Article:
We=Link: Sideways, an exhibition about the art net, last Avant-garde of the twentieth century
Last exhibition I visited in Shanghai awakened my interest and reflections about that phenomenon of the artistic exploration and action which is largely dubbed as net art. Appearing in the early ’90s with the advent of the internet, net art went through an uncontrolled flourishing period of prolific experimental, creative and critical engagement with the emergent new-media-fueled economy and its cultural and social ramifications. By 1997 the institutional acknowledgement of the once peripheral art practice along with the commodification of the internet made net art seem, according to art historian Dieter Daniels, to have “reached a dead end or turning point.” The web had turned into a distributional and promotional channel propagated by art of all forms and kinds.
The aim of the exhibition We=Link: Sideways is to chart the evolution of the network-based art since that moment of “dead end” to uncover the variegated developments, diverse strategies, critical positions and aesthetic experiments after the crash of the dot.com bubble.
It is held at Chronus Art Center (CAC), the China's first nonprofit art organization dedicated to the presentation, research and scholarship of media art, established in 2013. We=Link: Sideways features twenty-two works by twenty-eight artists and artist collectives, from the pioneers of net art to millennials. The works on display and online span three decades of net art practice, from the first internet-era artwork of The Thing BBS in 1991, an early type of online forum focusing on contemporary art and cultural theory, to the most current production continuing to evolve.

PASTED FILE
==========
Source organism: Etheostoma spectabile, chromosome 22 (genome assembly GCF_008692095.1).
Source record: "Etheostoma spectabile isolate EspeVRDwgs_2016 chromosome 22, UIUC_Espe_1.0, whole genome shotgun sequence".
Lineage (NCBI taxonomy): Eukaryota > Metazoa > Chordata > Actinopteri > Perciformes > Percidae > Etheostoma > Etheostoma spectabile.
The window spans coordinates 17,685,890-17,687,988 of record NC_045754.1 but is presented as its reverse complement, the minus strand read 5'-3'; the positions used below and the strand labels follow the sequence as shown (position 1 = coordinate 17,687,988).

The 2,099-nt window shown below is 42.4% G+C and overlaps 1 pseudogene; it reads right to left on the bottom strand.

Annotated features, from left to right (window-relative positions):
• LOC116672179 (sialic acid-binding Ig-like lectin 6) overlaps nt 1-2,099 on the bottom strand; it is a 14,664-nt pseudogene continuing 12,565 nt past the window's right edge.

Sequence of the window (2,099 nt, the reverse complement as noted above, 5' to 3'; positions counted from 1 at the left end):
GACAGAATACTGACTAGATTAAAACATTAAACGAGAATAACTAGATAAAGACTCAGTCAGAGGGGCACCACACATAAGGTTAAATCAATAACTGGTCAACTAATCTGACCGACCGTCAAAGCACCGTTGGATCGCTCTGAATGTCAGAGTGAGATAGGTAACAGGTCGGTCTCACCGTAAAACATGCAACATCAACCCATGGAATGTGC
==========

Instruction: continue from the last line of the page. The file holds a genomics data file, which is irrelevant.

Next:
The overall exhibition, from the projects’ selection to the space and display design, is highly minimalistic to strongly represent the evanescence of the digital, to speak the language of codes and data streaming. The walls have been transformed into big screen where strings of codes, links and encrypted messages of relevant art projects are printed or projected. The space genuinely conveys the aesthetic and the language of the internet related world, both in terms of hardware and software technologies. The narrative made through a dialogue between the last trends and phenomena of the web and the old-fashioned devices of the 90’s is intriguing and authentically representing the nostalgic and nerdish spirit of the net actors and amateurs.
The exhibition also includes a rare collection of artifacts of early Chinese internet culture during its formative years of the late 1990s and early 2000s to shed light on its forgotten story. This collection is part of the project “People's computing", which, in turn, is an offline extension of the online museum project called “Computer museum in the web”, realized by the artist Zhou Pengan in 2020. Computer museum in the web is an online museum designed for Chinese readers. Based on modern web technologies, it provides browser-based emulators with no configuration required and users can play with many different historic computer operating environments and featured applications.
One of the first project you meet on display is about a specific interaction/function of the network, the emailing lists. They have become important means of maintaining ties within groups, relaying important information among peers or collaborators, and forging a sense of community that transcends all national and cultural boundaries. The project is titled BumpList: An Email Community for the Determined, by Jonah Brucker-Cohen and Mike Bennett. BumpList functions like a standard, public listserv, but adds the constraints of limited membership (only 6 people could subscribe at once) and the urgency of forcing people to re-subscribe if they get bumped and want to continue the conversations, discussions, arguments in which they are engaged.